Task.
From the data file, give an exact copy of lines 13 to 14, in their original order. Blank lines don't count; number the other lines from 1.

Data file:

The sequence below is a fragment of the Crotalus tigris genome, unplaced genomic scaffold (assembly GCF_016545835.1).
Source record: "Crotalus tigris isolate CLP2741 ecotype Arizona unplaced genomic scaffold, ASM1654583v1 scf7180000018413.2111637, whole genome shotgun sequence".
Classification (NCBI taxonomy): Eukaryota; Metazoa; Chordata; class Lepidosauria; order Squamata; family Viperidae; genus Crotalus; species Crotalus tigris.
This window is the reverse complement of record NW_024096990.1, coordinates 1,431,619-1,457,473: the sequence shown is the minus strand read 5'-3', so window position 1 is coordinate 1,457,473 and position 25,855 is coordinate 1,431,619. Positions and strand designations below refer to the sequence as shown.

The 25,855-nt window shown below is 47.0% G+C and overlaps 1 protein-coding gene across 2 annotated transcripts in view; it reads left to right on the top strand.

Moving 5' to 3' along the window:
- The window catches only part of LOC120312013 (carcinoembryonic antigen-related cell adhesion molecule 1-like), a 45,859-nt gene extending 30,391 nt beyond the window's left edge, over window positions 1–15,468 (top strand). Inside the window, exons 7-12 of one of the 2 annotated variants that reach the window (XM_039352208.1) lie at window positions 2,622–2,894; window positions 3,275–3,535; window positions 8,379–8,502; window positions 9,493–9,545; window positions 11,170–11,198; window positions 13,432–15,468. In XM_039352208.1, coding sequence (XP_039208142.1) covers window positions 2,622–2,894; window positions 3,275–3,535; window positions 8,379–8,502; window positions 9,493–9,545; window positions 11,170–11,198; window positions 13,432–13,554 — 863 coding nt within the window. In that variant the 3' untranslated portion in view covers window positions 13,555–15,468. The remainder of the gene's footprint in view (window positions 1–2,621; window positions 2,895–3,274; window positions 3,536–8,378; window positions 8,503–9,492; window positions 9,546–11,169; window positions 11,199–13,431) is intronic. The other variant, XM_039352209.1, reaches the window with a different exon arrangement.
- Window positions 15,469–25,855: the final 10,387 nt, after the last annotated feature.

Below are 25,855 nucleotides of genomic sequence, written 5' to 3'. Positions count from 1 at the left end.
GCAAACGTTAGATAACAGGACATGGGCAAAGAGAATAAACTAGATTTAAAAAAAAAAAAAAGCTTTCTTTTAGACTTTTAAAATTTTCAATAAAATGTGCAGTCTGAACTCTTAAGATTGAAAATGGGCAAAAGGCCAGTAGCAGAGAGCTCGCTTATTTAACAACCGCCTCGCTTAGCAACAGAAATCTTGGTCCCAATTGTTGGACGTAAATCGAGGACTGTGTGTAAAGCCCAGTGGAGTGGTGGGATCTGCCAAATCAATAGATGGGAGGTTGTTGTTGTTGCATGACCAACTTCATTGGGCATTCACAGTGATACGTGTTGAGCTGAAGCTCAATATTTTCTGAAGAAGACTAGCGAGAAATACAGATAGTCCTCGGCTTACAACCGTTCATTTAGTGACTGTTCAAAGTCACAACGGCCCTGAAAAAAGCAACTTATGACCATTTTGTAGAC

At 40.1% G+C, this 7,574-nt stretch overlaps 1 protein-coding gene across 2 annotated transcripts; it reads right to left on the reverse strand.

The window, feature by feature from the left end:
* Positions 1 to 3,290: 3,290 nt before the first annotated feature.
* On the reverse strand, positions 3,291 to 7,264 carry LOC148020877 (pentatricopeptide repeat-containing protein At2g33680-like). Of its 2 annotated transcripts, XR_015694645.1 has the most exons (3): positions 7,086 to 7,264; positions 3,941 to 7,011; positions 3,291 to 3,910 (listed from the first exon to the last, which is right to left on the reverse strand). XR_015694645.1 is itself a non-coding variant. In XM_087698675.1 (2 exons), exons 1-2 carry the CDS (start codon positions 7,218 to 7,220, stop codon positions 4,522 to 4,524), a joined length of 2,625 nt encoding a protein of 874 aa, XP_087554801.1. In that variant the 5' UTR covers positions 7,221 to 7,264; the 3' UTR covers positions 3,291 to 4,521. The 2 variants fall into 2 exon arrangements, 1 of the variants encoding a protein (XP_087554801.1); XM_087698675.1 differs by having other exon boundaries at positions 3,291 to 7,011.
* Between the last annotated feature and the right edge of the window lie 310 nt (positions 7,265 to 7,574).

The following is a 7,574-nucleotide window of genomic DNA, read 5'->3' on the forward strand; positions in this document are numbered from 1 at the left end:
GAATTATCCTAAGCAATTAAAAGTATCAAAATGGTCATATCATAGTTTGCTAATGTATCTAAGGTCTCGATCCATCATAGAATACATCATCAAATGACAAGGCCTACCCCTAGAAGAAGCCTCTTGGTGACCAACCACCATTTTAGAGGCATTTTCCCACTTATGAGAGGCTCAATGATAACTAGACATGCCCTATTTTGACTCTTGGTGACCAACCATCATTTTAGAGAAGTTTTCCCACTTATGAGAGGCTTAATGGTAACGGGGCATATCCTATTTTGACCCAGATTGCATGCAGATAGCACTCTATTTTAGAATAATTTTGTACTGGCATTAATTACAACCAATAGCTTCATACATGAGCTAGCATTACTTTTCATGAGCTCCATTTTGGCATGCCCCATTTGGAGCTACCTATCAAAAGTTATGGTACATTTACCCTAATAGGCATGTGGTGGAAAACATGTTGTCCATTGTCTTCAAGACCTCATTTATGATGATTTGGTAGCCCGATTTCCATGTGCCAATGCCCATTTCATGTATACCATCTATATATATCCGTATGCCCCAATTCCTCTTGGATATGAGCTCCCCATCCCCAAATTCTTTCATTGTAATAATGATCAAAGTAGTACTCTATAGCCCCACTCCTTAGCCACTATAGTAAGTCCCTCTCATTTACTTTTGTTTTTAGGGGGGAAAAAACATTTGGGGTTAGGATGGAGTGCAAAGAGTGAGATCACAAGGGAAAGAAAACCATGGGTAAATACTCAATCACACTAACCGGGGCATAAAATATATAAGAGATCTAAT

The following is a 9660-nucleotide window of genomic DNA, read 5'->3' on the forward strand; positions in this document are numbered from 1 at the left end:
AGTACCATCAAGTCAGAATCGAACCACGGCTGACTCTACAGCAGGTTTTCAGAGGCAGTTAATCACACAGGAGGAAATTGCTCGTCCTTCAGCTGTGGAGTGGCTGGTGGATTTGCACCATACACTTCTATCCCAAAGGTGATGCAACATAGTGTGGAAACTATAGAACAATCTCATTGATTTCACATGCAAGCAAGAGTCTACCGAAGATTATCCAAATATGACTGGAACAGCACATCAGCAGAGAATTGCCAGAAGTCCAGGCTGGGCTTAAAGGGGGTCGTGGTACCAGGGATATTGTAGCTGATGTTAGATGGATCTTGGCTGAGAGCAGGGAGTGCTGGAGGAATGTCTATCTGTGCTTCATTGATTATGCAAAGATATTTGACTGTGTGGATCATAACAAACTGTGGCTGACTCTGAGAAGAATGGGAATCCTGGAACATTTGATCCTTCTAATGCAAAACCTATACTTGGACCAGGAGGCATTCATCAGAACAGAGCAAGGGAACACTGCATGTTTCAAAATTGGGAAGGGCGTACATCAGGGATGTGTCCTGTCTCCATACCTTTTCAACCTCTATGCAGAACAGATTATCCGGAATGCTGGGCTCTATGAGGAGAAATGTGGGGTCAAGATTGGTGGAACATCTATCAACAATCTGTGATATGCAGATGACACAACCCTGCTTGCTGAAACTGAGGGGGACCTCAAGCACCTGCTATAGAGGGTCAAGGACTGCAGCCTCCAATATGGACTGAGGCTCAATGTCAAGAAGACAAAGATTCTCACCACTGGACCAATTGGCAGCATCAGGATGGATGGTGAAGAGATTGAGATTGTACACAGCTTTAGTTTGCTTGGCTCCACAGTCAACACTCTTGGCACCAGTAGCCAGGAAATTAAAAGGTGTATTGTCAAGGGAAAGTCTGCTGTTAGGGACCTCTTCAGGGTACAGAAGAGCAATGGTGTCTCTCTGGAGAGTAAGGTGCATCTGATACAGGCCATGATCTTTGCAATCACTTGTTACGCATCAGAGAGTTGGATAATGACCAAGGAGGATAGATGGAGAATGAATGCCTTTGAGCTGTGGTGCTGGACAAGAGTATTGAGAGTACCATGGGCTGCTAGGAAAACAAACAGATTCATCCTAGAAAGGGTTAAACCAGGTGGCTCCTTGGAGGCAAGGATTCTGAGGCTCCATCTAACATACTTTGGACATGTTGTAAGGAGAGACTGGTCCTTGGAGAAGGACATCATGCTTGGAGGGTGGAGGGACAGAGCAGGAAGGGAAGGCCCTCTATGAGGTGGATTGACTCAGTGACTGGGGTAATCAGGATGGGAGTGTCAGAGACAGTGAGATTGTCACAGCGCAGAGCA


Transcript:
* Positions 1 to 3,290: 3,290 nt before the first annotated feature.
* On the reverse strand, positions 3,291 to 7,264 carry LOC148020877 (pentatricopeptide repeat-containing protein At2g33680-like). Of its 2 annotated transcripts, XR_015694645.1 has the most exons (3): positions 7,086 to 7,264; positions 3,941 to 7,011; positions 3,291 to 3,910 (listed from the first exon to the last, which is right to left on the reverse strand). XR_015694645.1 is itself a non-coding variant. In XM_087698675.1 (2 exons), exons 1-2 carry the CDS (start codon positions 7,218 to 7,220, stop codon positions 4,522 to 4,524), a joined length of 2,625 nt encoding a protein of 874 aa, XP_087554801.1. In that variant the 5' UTR covers positions 7,221 to 7,264; the 3' UTR covers positions 3,291 to 4,521. The 2 variants fall into 2 exon arrangements, 1 of the variants encoding a protein (XP_087554801.1); XM_087698675.1 differs by having other exon boundaries at positions 3,291 to 7,011.